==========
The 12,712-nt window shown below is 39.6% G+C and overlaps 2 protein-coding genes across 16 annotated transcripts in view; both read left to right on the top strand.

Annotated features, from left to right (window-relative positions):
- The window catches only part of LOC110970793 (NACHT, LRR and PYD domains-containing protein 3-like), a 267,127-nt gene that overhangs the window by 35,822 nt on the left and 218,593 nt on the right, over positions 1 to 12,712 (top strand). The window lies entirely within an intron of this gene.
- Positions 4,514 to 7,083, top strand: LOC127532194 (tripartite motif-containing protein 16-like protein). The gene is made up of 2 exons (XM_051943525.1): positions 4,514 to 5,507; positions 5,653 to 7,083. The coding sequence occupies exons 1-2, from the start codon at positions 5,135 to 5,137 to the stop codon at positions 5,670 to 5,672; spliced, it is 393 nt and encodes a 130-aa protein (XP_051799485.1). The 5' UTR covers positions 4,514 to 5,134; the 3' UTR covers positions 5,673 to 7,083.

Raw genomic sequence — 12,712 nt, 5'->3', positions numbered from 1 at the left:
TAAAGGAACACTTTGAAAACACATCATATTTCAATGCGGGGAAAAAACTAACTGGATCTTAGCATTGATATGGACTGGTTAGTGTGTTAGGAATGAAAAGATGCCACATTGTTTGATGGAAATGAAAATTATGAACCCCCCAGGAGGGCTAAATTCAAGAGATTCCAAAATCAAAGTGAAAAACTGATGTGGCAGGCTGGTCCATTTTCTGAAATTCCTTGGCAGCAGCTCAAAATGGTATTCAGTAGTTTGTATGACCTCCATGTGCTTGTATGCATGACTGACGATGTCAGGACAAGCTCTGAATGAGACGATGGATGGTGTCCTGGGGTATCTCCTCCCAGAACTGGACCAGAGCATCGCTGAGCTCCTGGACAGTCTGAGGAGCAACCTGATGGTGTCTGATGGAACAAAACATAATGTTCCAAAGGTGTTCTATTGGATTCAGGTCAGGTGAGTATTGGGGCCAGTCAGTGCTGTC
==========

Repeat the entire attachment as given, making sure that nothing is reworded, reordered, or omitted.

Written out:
The 12,712-nt window shown below is 39.6% G+C and overlaps 2 protein-coding genes across 16 annotated transcripts in view; both read left to right on the top strand.

Annotated features, from left to right (window-relative positions):
- The window catches only part of LOC110970793 (NACHT, LRR and PYD domains-containing protein 3-like), a 267,127-nt gene that overhangs the window by 35,822 nt on the left and 218,593 nt on the right, over positions 1 to 12,712 (top strand). The window lies entirely within an intron of this gene.
- Positions 4,514 to 7,083, top strand: LOC127532194 (tripartite motif-containing protein 16-like protein). The gene is made up of 2 exons (XM_051943525.1): positions 4,514 to 5,507; positions 5,653 to 7,083. The coding sequence occupies exons 1-2, from the start codon at positions 5,135 to 5,137 to the stop codon at positions 5,670 to 5,672; spliced, it is 393 nt and encodes a 130-aa protein (XP_051799485.1). The 5' UTR covers positions 4,514 to 5,134; the 3' UTR covers positions 5,673 to 7,083.

Raw genomic sequence — 12,712 nt, 5'->3', positions numbered from 1 at the left:
TAAAGGAACACTTTGAAAACACATCATATTTCAATGCGGGGAAAAAACTAACTGGATCTTAGCATTGATATGGACTGGTTAGTGTGTTAGGAATGAAAAGATGCCACATTGTTTGATGGAAATGAAAATTATGAACCCCCCAGGAGGGCTAAATTCAAGAGATTCCAAAATCAAAGTGAAAAACTGATGTGGCAGGCTGGTCCATTTTCTGAAATTCCTTGGCAGCAGCTCAAAATGGTATTCAGTAGTTTGTATGACCTCCATGTGCTTGTATGCATGACTGACGATGTCAGGACAAGCTCTGAATGAGACGATGGATGGTGTCCTGGGGTATCTCCTCCCAGAACTGGACCAGAGCATCGCTGAGCTCCTGGACAGTCTGAGGAGCAACCTGATGGTGTCTGATGGAACAAAACATAATGTTCCAAAGGTGTTCTATTGGATTCAGGTCAGGTGAGTATTGGGGCCAGTCAGTGCTGTC